Yeah, good luck with that. I spent a few days firing emails back-and-forth
    with Trademe on exactly this issue. I told Trademe that I know my ThinkPads
    and some sellers are mis-representing their goods and, when I ask for
    clarification I'm getting blacklisted. Trademe don't care if the buyer *is*
    being lead down the garden path, as long as the get their pound of flesh.

    > Although, being able to blacklist someone because _they_ have not
    > come up with the cash or otherwise messed up one of your auctions is
    > desirable as an option, I can see that.


    I guess. However I've not heard of the feature being used like that. It's
    mainly used to keep people from blowing the lid off the scam...
    --
    Shaun.

    "He who fights with monsters might take care lest he thereby become a
    monster. And if you gaze for long into an abyss, the abyss gazes also
    into you." Friedrich Wilhelm Nietzsche
     
    ~misfit~, Apr 27, 2011
    #7
  8. ~misfit~

    Boots Guest

    On Wed, 27 Apr 2011 17:48:24 +1200, ~misfit~ wrote:

    > LOL, nah, I'm not. I have had people ask me why I don't put things on TM
    > and just say 'untested'. I don't know, there's just something in my
    > makeup that won't allow me to do that with something that I know to be
    > faulty. However I think I'm in the minority. I've come to read
    > 'untested' as 'not working' and it cost me a bit to learn that a hell of
    > a lot of people are arseholes.


    I think you're taking an honorable stance on this. I applaud you for
    doing so.


    --
    "Filtering the Internet is like trying to boil the ocean"
     
    Boots, Apr 27, 2011
    #8
  9. In article <ip8anb$6ej$>, "~misfit~" <> wrote:
    >Somewhere on teh intarwebs Bruce Sinclair wrote:

    (snip)
    >> Bummer. I didn't know you could blacklist, so thanks for that.

    >
    >Heh! You've obviously never called someone on something that they'd hoped to
    >get away with then. They can call you a liar and, when you go to defend
    >yourself and put it right, find yourself blacklisted. Cool ay?


    Ay indeed ! I admit I usually just pass the dodgy listings by (figuring that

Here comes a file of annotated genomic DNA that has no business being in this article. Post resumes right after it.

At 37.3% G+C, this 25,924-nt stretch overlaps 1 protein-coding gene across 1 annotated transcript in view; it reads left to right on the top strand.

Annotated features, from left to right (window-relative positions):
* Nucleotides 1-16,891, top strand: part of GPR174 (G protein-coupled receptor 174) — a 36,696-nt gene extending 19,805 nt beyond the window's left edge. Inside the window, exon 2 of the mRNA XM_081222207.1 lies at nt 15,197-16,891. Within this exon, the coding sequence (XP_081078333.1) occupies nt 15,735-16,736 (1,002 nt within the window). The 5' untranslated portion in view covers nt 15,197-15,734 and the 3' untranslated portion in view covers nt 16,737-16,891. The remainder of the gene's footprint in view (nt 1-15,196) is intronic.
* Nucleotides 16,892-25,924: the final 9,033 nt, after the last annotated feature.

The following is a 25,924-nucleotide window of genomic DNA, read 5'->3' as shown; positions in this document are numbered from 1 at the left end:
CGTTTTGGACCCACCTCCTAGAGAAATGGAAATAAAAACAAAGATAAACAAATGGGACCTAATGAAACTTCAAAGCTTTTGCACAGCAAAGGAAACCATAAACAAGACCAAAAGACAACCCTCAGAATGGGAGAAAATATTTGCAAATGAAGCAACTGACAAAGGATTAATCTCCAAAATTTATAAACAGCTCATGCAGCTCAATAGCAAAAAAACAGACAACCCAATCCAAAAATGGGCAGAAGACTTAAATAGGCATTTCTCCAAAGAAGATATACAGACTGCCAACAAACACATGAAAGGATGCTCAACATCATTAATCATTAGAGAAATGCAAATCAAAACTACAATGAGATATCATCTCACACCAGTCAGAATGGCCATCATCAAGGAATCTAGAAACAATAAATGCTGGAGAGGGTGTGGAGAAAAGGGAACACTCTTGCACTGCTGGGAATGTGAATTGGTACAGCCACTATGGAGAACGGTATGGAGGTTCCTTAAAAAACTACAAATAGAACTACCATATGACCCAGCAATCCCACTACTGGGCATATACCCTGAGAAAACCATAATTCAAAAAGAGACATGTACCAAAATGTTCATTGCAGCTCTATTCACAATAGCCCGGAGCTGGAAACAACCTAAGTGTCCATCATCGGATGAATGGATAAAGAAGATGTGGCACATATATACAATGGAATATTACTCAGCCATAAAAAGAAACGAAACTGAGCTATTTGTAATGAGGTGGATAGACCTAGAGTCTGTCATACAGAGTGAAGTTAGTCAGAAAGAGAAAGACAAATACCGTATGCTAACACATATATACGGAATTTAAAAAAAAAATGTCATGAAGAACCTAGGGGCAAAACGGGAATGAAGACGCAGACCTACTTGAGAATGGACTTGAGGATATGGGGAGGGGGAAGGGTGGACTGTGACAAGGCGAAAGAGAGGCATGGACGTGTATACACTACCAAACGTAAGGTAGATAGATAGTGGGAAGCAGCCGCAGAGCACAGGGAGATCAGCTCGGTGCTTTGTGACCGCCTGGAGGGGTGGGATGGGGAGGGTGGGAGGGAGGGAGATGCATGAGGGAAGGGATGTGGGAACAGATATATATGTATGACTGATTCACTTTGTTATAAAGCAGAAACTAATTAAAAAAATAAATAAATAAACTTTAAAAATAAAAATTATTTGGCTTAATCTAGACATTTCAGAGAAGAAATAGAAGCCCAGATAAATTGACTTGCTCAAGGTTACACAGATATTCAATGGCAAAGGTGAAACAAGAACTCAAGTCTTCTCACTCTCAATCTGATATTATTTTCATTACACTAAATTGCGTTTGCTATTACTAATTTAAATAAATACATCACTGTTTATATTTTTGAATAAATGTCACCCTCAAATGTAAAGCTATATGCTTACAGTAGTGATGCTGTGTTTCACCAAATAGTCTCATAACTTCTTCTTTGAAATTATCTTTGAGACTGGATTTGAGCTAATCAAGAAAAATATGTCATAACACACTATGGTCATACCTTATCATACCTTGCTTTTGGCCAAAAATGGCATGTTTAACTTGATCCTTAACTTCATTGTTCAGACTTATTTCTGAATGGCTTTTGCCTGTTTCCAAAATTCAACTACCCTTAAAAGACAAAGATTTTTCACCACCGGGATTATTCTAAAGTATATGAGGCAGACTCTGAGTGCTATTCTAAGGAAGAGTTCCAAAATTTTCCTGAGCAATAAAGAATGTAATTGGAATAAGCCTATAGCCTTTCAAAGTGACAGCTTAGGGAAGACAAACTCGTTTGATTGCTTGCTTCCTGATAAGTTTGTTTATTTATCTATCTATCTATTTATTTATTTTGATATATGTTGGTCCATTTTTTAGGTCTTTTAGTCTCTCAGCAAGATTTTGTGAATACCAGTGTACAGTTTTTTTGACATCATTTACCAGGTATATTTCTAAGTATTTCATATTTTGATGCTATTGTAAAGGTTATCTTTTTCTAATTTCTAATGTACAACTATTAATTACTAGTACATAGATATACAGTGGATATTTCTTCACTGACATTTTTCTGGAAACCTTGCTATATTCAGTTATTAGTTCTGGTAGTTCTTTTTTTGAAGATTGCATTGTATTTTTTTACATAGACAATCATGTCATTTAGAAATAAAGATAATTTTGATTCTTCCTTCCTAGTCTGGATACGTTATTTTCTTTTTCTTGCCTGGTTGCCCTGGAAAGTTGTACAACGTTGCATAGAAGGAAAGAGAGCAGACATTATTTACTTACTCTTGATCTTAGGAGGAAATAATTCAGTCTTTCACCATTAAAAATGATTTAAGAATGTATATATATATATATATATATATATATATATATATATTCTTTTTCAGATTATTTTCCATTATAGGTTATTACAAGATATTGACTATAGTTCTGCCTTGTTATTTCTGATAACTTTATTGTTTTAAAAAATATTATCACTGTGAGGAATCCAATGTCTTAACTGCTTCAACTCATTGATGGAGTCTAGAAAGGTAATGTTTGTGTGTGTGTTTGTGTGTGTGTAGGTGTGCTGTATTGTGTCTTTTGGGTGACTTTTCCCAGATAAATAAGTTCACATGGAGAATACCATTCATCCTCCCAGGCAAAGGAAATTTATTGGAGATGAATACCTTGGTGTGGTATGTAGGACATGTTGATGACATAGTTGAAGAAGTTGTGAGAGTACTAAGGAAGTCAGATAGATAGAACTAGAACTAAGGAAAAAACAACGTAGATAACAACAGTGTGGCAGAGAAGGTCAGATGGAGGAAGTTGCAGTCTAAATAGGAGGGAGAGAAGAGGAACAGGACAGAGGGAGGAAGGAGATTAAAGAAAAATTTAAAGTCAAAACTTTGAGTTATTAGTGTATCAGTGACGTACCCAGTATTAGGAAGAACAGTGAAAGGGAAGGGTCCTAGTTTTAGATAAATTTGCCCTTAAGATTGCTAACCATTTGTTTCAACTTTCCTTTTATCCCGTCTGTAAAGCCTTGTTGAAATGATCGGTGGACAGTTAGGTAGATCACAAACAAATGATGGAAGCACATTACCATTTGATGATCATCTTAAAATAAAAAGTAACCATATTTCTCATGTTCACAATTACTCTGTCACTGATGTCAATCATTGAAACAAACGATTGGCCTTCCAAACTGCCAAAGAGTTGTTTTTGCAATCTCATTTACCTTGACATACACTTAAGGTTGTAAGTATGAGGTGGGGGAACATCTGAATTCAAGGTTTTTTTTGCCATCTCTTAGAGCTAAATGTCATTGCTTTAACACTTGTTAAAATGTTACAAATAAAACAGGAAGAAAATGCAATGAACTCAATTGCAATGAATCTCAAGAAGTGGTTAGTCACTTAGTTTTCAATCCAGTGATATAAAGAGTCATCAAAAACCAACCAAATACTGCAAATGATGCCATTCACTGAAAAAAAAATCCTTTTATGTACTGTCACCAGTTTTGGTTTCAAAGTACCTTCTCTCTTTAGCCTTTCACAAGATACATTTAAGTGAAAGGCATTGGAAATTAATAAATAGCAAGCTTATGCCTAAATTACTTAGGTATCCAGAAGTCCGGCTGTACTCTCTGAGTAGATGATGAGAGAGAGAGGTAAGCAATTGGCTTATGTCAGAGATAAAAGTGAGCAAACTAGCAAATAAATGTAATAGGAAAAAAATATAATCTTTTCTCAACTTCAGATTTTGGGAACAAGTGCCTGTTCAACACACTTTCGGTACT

'people are cleverer than that' pehaps ?). Neither do I take what I read at
    face value (ie I have never said "it must be true, I read it on the interweb
    thingy" ... well, not when I haven't been taking the piss at least :) ).
    I suspect that my assumptions aren't true ? :)

    (snip)

    >LOL, nah, I'm not. I have had people ask me why I don't put things on TM and
    >just say 'untested'. I don't know, there's just something in my makeup that
    >won't allow me to do that with something that I know to be faulty. However I
    >think I'm in the minority. I've come to read 'untested' as 'not working' and
    >it cost me a bit to learn that a hell of a lot of people are arseholes.


    Hmm ... connecting this with the points above, I do recall someone I know
    selling a dishwasher that said clearly something like "broken, doesn't work,
    good for parts" (or similar). They got ~ $120 for it (and were very
    surprised figuring they buyer must have a few broken ones with different
    faults !), the people paid the money picked it up, and brought it back the
    next day saying 'it doesn't work'. Perhaps people *are* that stupid and
    don't in fact read *anything*, let alone one version only ?? :) :)

    Outcome of the dishwasher story was "what part of doesn't work don't you
    understand?", no refund was given, and the grumpy 'buyer' left it there.
    The person sold it again for scrap at the tip. :) :)
     
    Bruce Sinclair, Apr 28, 2011
    #9
  10. ~misfit~

    Gordon Guest

    On 2011-04-27, ~misfit~ <> wrote:
    > Trademe don't care if the buyer *is*